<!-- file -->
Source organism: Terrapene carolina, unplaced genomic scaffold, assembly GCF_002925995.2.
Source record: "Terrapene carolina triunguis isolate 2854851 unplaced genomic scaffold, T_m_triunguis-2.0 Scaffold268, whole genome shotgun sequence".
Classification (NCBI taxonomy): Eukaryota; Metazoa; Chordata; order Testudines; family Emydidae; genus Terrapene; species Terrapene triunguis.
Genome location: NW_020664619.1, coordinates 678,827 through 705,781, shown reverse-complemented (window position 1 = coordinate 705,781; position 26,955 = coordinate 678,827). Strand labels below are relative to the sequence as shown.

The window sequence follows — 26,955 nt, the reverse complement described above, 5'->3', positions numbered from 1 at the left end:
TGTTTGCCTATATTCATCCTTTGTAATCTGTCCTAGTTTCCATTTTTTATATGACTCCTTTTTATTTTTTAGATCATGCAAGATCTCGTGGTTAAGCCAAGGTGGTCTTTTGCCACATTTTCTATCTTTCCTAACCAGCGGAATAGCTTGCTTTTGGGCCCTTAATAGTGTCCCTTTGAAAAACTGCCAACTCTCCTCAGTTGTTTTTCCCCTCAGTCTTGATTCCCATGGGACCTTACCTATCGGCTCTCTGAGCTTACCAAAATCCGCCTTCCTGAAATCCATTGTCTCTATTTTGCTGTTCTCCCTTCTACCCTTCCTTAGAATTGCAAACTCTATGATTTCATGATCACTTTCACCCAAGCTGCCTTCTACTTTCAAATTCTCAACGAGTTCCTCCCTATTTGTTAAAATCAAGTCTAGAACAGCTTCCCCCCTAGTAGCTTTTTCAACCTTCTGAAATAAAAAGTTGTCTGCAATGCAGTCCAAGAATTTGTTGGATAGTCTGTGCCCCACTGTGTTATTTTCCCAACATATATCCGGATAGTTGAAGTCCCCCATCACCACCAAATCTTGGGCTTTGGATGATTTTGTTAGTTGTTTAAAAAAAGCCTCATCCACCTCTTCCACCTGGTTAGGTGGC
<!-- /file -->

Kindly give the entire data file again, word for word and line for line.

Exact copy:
Source organism: Terrapene carolina, unplaced genomic scaffold, assembly GCF_002925995.2.
Source record: "Terrapene carolina triunguis isolate 2854851 unplaced genomic scaffold, T_m_triunguis-2.0 Scaffold268, whole genome shotgun sequence".
Classification (NCBI taxonomy): Eukaryota; Metazoa; Chordata; order Testudines; family Emydidae; genus Terrapene; species Terrapene triunguis.
Genome location: NW_020664619.1, coordinates 678,827 through 705,781, shown reverse-complemented (window position 1 = coordinate 705,781; position 26,955 = coordinate 678,827). Strand labels below are relative to the sequence as shown.

The window sequence follows — 26,955 nt, the reverse complement described above, 5'->3', positions numbered from 1 at the left end:
TGTTTGCCTATATTCATCCTTTGTAATCTGTCCTAGTTTCCATTTTTTATATGACTCCTTTTTATTTTTTAGATCATGCAAGATCTCGTGGTTAAGCCAAGGTGGTCTTTTGCCACATTTTCTATCTTTCCTAACCAGCGGAATAGCTTGCTTTTGGGCCCTTAATAGTGTCCCTTTGAAAAACTGCCAACTCTCCTCAGTTGTTTTTCCCCTCAGTCTTGATTCCCATGGGACCTTACCTATCGGCTCTCTGAGCTTACCAAAATCCGCCTTCCTGAAATCCATTGTCTCTATTTTGCTGTTCTCCCTTCTACCCTTCCTTAGAATTGCAAACTCTATGATTTCATGATCACTTTCACCCAAGCTGCCTTCTACTTTCAAATTCTCAACGAGTTCCTCCCTATTTGTTAAAATCAAGTCTAGAACAGCTTCCCCCCTAGTAGCTTTTTCAACCTTCTGAAATAAAAAGTTGTCTGCAATGCAGTCCAAGAATTTGTTGGATAGTCTGTGCCCCACTGTGTTATTTTCCCAACATATATCCGGATAGTTGAAGTCCCCCATCACCACCAAATCTTGGGCTTTGGATGATTTTGTTAGTTGTTTAAAAAAAGCCTCATCCACCTCTTCCACCTGGTTAGGTGGC